Sarah House celebrates 15 years of supporting families and friends of the sick
By Claudia Mathis
SUN staff writer
Sarah House, located on the west side of Syracuse, celebrated its 15th anniversary on May 15 with an open house. Close to 50 people were present that day, enjoying tours of the residence in addition to breakfast, a luncheon and o’dourves in the afternon. “It’s a significant time in our lives,” said Mary Keough, executive director of Sarah House. “We’ve come a long way.”
Sarah House is a hospitality house which provides shelter and support in a home-like setting to patients and families seeking medical treatment in Syracuse area hospitals. In addition, transportation to and from the hospitals is provided to guests who need it.
The establishment of Sarah House began as a dream of Keough. In the summer of 1992, as Keough and her husband, Dick, were walking in their neighborhood, they encountered Father John Ahern, who told them about a vacant house that belonged to Most Holy Rosary Parish. When Father Ahern asked them if they knew of any ways in which the house could be utilized, Mary thought it would be a good idea to house the families of hospitalized patients. Mary’s nephew, Billy Johnson, had recently received a bone marrow transplant in New Hampshire and her sister and brother-in-law had needed a place to stay during the three-month treatment period.
With Billy as their inspiration, a loan was secured to complete the critical repair work to get the residence ready. Volunteers from the community worked numerous hours to renovate Sarah House. They sanded the floors, repaired walls and painted and decorated the house.
In January 1994, Sarah House officially opened to the public. The house was a four-bedroom colonial home. Each bedroom was comfortably furnished, as was the kitchen.
On Oct. 13, 1995, the inspiration behind Sarah House died, after eight years of battling leukemia. Billy was 30 years old at the time.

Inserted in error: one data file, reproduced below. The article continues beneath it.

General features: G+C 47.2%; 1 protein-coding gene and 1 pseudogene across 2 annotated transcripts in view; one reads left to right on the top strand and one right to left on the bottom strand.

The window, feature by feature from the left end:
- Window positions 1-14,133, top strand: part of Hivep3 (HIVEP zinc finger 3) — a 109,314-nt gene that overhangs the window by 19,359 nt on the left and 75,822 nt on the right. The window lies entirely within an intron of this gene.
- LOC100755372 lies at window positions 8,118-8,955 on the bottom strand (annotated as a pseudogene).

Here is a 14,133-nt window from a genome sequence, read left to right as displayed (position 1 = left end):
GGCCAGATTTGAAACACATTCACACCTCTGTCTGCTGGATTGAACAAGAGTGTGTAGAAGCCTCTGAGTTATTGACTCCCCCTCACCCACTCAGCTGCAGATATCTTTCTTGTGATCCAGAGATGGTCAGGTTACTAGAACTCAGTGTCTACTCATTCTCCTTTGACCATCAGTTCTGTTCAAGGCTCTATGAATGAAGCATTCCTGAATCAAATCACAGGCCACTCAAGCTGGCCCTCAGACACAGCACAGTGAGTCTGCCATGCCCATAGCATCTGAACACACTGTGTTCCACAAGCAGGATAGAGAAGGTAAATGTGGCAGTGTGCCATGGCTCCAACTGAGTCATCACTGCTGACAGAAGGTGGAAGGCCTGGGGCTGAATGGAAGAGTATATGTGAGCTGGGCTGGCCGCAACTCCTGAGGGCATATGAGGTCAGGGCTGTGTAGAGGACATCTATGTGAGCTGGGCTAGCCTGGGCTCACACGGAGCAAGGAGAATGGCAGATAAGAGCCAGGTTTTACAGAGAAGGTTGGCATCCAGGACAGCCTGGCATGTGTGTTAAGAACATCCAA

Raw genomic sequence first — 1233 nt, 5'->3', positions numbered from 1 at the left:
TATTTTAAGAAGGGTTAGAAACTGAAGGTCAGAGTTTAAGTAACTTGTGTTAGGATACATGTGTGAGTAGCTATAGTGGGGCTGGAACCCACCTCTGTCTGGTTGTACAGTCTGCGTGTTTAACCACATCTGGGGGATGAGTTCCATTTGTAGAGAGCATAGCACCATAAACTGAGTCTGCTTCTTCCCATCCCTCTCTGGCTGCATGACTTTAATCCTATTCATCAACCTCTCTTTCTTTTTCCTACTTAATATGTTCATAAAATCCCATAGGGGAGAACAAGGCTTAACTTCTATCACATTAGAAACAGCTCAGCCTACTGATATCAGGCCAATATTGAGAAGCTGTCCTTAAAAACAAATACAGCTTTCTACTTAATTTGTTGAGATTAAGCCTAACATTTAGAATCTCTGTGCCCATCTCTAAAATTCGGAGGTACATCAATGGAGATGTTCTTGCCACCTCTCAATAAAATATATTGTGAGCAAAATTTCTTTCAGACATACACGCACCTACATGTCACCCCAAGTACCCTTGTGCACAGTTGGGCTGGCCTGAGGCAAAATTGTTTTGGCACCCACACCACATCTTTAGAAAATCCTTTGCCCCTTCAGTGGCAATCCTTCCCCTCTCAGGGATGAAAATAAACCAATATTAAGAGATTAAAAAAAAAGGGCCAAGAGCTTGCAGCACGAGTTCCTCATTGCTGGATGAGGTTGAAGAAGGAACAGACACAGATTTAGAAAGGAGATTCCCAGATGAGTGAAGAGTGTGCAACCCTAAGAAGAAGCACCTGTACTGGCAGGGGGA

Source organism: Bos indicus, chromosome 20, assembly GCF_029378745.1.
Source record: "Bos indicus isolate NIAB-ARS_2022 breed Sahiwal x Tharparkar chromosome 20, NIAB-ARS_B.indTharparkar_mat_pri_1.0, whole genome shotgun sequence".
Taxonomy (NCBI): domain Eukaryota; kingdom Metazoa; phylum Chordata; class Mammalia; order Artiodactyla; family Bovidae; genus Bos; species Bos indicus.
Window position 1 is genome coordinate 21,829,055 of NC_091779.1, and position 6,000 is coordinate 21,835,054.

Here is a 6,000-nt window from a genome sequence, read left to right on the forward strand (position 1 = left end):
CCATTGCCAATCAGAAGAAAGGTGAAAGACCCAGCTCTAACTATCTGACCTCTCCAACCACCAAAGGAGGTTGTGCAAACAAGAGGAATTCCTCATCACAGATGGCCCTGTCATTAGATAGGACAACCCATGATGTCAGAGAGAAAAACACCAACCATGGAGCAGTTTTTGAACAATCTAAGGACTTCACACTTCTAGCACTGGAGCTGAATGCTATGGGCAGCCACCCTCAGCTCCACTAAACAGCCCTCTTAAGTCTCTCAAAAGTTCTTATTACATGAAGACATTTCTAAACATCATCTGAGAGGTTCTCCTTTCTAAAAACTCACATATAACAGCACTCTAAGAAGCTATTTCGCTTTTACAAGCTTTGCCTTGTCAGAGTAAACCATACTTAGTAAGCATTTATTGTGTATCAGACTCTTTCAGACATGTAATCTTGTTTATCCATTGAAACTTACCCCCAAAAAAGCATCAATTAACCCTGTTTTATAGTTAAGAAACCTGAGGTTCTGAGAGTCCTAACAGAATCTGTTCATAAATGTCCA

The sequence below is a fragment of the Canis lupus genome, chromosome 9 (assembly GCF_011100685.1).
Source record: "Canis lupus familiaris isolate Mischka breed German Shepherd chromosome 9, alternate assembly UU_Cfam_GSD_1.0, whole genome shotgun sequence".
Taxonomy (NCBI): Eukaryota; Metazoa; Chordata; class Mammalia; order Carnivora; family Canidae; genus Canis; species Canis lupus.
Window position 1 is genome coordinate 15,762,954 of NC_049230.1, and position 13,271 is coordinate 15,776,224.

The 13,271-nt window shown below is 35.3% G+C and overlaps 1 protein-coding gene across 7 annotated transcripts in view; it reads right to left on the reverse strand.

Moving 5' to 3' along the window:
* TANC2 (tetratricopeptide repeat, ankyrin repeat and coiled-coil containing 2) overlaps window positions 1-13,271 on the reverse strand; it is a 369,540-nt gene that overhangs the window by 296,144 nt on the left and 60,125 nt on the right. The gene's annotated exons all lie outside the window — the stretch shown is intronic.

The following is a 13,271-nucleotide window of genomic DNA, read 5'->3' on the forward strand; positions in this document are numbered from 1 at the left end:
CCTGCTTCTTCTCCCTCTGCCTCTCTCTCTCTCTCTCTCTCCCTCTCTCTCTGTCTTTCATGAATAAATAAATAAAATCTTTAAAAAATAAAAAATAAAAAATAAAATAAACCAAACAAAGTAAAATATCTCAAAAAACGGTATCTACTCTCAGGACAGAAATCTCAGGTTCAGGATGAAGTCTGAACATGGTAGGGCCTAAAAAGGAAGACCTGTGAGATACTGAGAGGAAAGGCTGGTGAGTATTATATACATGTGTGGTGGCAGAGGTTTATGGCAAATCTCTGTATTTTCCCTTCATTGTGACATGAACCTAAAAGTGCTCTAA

In 2003, a group of contractors from Local 747 of the United Brotherhood of Carpenters and Joiners offered to help convert one-half of Most Holy Rosary’s convent into a new facility to accommodate Sarah House.
The new facility was opened next door to the old Sarah House in 2005. The home provides 11 bedrooms, including two handicapped accessible on the first floor; two kitchens; five bathrooms with one handicapped accessible on the first floor; one family room; one dining room; two living rooms; a library with a computer and Internet access and two laundry rooms, one on each floor.
Keough said that Sarah House has provided shelter and support to over 7,000 individuals since its opening. “It’s crucial to be able to offer the support and shelter of Sarah House,” she said. “The need is greater now and will continue to grow in the future. We’re beginning to see more patients and families from every county in New York State.” Sarah House welcomes guests from all medical facilities, including rehabilitation centers, nursing homes and other health care facilities. Many guests staying at Sarah House live in the northern region of the state. Guests have come from all over the U.S., in addition to Canada, Cuba, Israel, Africa and the United Kingdom.
Guests are limited to immediate family members or support persons of the hospitalized patient. Patients are also welcome at Sarah House when room is available and if they are able to care for themselves. Guests are usually referred to Sarah House by social workers, chaplains, patient relations staff or pastoral care staff at the medical facilities. A $15 per night donation is requested, however, the services of Sarah House are free or reduced to those in need, depending on individual circumstances.
Keough said that the support offered at Sarah House alleviates some of the stress that comes with having a loved one who is hospitalized away from home for an extended period of time. Family members need a safe place to stay, a sympathetic heart when the going gets tough, a friendly listener and a shoulder to lean on. Sarah House provides a place that feels like home, warm and caring.